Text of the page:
It's in my fibres though. When I don't train I get itchy. I pace like a caged animal. The energy needs to be expended. But again, there is more to it than making myself out of breath. I can do that by taking up smoking, surely. We go back to the dojo week in and week out as if there was an obligation or something drawing us there. Something about repeating well trodden systems of punches and kicks, repeating these over and over again striving for the perfect technique. Knowing we'll never attain it brings us back even keener to learn because this is a process- a way of learning and feeding your body and mind. What is important is how we as martial artists deal with this process and how this comes into our lives on a daily basis. I read a story about someone who was asked at a grading how often they had had to use their martial arts skills outside of the dojo. Never they replied to which the instructor replied that martial skills should be used on a daily basis. Of course he didn't mean kicks and punches and self defence. He meant that the attitude that we craft and the outlook we aspire to when practicing our techniques should be with us always- in our work and play and maybe even when we're at rest. When we're resting we can visualise our desired successes or play through conflicts we have at work and figure out the best way forward in the safety of our mind-dojo, or maybe we can simply breathe deeply. Breathing deeply is something we've hopefully all benefited from in our training.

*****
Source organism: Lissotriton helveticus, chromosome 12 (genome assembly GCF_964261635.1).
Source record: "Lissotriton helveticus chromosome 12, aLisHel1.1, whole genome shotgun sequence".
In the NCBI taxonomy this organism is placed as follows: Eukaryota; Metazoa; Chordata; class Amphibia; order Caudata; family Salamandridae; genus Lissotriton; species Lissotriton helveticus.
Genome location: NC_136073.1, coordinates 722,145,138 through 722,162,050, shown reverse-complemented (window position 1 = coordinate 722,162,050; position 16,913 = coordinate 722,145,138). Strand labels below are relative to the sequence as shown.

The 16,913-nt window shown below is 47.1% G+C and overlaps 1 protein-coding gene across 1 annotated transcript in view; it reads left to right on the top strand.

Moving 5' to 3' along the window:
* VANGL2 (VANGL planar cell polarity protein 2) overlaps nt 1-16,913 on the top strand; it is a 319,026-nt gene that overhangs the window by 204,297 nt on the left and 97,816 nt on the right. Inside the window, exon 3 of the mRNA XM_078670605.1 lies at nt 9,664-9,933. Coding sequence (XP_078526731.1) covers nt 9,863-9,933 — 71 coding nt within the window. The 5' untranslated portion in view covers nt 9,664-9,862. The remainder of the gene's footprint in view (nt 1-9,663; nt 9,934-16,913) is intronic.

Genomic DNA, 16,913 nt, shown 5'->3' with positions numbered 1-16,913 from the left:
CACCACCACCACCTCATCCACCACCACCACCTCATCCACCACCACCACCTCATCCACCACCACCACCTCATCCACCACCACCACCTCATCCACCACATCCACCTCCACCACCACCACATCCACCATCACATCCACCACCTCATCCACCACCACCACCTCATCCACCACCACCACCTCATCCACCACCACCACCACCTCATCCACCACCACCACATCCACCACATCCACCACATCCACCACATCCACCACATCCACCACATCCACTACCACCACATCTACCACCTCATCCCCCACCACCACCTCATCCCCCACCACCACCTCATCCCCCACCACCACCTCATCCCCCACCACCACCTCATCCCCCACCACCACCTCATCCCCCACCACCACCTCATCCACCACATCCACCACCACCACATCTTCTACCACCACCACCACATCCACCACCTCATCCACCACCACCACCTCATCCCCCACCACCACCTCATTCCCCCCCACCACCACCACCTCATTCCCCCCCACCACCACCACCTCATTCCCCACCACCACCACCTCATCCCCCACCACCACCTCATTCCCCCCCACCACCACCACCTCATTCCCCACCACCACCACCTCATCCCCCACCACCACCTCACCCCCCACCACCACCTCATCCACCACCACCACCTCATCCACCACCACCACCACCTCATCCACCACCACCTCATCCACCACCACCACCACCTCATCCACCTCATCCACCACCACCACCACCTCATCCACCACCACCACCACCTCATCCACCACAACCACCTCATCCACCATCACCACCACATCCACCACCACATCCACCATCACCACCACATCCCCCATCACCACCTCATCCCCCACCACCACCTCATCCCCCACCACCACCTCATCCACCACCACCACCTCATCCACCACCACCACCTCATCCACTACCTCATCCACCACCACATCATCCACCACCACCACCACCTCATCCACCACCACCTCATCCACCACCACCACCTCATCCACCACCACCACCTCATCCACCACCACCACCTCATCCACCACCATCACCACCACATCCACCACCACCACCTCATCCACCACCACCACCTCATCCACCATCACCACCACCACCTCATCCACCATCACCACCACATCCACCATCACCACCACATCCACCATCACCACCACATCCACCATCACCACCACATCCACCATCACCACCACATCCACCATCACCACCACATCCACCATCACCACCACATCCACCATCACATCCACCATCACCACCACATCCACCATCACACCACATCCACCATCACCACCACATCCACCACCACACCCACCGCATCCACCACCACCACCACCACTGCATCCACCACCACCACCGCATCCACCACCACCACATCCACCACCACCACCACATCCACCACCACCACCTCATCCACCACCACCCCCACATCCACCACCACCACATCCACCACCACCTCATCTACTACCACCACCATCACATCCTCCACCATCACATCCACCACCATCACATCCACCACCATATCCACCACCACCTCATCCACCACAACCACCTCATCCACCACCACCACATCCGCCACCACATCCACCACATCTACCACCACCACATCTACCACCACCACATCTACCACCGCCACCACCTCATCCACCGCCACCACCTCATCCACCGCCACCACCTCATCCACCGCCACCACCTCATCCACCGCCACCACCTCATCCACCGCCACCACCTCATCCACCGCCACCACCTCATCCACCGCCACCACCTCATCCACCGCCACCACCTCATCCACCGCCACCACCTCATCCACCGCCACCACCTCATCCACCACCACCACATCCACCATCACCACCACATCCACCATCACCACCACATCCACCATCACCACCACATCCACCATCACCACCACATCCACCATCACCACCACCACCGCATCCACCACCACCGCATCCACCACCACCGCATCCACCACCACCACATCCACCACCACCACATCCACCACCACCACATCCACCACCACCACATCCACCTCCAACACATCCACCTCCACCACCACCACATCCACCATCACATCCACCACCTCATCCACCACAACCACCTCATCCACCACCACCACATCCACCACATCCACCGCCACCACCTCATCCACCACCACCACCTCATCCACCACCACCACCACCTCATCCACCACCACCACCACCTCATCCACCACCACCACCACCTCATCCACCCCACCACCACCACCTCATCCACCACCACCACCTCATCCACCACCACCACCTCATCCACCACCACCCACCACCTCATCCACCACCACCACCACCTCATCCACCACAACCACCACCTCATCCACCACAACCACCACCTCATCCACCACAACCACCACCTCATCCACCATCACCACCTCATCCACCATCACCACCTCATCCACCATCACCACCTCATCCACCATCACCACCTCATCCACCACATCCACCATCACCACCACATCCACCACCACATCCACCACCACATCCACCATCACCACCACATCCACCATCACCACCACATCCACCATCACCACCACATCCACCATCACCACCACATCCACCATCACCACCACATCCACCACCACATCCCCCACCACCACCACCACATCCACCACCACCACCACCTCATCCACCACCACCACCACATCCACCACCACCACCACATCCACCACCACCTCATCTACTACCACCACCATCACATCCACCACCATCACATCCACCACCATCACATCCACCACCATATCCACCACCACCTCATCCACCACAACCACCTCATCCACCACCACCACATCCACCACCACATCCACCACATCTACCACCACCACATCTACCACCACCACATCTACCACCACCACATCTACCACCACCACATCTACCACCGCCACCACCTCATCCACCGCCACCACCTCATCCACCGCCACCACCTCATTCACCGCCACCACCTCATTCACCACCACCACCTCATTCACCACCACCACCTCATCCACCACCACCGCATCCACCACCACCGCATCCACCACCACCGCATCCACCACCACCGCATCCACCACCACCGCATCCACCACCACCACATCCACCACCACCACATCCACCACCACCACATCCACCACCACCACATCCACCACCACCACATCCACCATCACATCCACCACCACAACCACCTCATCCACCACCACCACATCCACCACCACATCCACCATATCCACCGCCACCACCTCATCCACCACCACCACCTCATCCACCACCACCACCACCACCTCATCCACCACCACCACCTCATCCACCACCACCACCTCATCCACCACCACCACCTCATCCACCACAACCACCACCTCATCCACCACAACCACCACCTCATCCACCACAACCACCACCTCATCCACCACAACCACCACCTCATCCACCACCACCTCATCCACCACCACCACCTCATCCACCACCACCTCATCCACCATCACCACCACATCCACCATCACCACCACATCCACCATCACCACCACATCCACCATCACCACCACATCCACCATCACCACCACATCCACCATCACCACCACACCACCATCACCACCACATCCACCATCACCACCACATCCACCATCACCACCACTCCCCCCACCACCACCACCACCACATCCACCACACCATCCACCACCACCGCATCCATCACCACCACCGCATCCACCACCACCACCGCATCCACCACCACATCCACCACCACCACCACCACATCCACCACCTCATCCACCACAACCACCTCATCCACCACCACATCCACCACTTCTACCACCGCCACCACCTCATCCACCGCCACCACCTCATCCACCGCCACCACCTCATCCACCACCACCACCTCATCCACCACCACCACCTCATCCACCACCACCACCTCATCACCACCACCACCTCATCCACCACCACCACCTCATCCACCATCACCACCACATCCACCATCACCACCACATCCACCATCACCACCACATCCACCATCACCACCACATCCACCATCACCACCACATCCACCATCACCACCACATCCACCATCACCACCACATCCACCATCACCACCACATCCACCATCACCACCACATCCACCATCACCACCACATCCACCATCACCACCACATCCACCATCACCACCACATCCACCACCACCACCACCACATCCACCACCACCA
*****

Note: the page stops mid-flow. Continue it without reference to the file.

Thursday, 20 November 2008
"Joe Hyams, a former Hollywood columnist and bestselling author of books ranging from biographies of Humphrey Bogart and James Dean to a popular tome on Eastern philosophy, has died. He was 85.
"Besides his reputation as a Hollywood chronicler, Hyams also was known as an icon in the martial arts community.
"Hyams, who studied martial arts for more than 50 years, was the author of the 1979 book "Zen In the Martial Arts."
Wednesday, 19 November 2008
Nagasone Kotetsu (長曾禰虎徹) (c. 1597-1678) was a gunsmith who later took to making swords and earned a reputation for making simple sabres which were extremely strong. Said to have only made 31 swords in his working life which bear his name, he later became a Buddhist monk whose successors were Nagasone Okinao and Nagasone Okihisa.
I didn't originally say this although anyone who knows me will feel it very fitting for me.
"You can’t even trade a single fart with the next guy. Each and every one of us has to live out his own life. Don’t waste time thinking about who’s most talented"
Sawaki Kôdô Rôshi
I read this as being described as a metaphor for making practice your own: the guy next to you can't practice for you just as he can't fart for you!
I've been feeling a little stodgy lately. Maybe it's the weather coming in cold or maybe the extra chocolate biscuits I pack into me but either way I knew one thing: I had to run...